Schism Act 1714


The Schism Act or Established Church Act (13 Ann., c. 7) was a never-enforced 1714 Act of the Parliament of Great Britain which was repealed in 1718. The Act stipulated that anyone who wished to keep (manage or own) a public or private school, or act as tutor, must first be granted a licence from a bishop. Also, he (or she) must conform to the liturgy of the Church of England and to have taken in the past year the rites of that Church.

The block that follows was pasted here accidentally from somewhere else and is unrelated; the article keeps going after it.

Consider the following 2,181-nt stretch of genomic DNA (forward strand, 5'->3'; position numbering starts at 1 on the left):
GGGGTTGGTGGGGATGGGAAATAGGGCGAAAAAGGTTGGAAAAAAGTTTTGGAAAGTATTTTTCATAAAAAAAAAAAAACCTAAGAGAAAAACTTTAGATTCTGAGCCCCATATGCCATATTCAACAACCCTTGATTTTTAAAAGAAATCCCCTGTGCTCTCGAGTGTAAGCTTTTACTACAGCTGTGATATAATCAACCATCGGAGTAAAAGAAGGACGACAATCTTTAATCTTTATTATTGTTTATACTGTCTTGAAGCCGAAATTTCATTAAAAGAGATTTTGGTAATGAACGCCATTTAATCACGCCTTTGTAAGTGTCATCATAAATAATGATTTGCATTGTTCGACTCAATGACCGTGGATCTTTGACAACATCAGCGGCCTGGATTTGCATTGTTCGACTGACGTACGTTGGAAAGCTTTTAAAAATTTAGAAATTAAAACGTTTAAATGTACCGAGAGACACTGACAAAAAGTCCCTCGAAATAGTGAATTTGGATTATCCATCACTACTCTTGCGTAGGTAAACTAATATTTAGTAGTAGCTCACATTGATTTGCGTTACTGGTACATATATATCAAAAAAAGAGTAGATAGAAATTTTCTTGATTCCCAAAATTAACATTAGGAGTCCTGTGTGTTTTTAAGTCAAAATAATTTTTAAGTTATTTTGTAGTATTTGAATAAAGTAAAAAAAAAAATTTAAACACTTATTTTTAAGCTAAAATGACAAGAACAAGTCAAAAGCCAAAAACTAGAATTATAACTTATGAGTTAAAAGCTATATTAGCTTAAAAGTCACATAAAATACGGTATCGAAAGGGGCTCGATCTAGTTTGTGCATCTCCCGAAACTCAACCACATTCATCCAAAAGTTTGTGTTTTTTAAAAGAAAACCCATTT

The Act sought to constrain, convert or curtail Dissenter schools (dissenting academies), but on the day the Act was due to come into force, Queen Anne died[1] and the Act was never enforced. Upon the Hanoverian succession in 1714 and the subsequent supremacy of Whigs, the Act was repealed by the Religious Worship Act 1718.[2]

References


  1. Mark A. Thomson, A Constitutional History of England. 1642 to 1801 (London: Methuen, 1938), p. 276.
  2. Dudley Julius Medley, A Student's Manual of English Constitutional History. Sixth Edition (Oxford: Basil Blackwell, 1925), p. 649.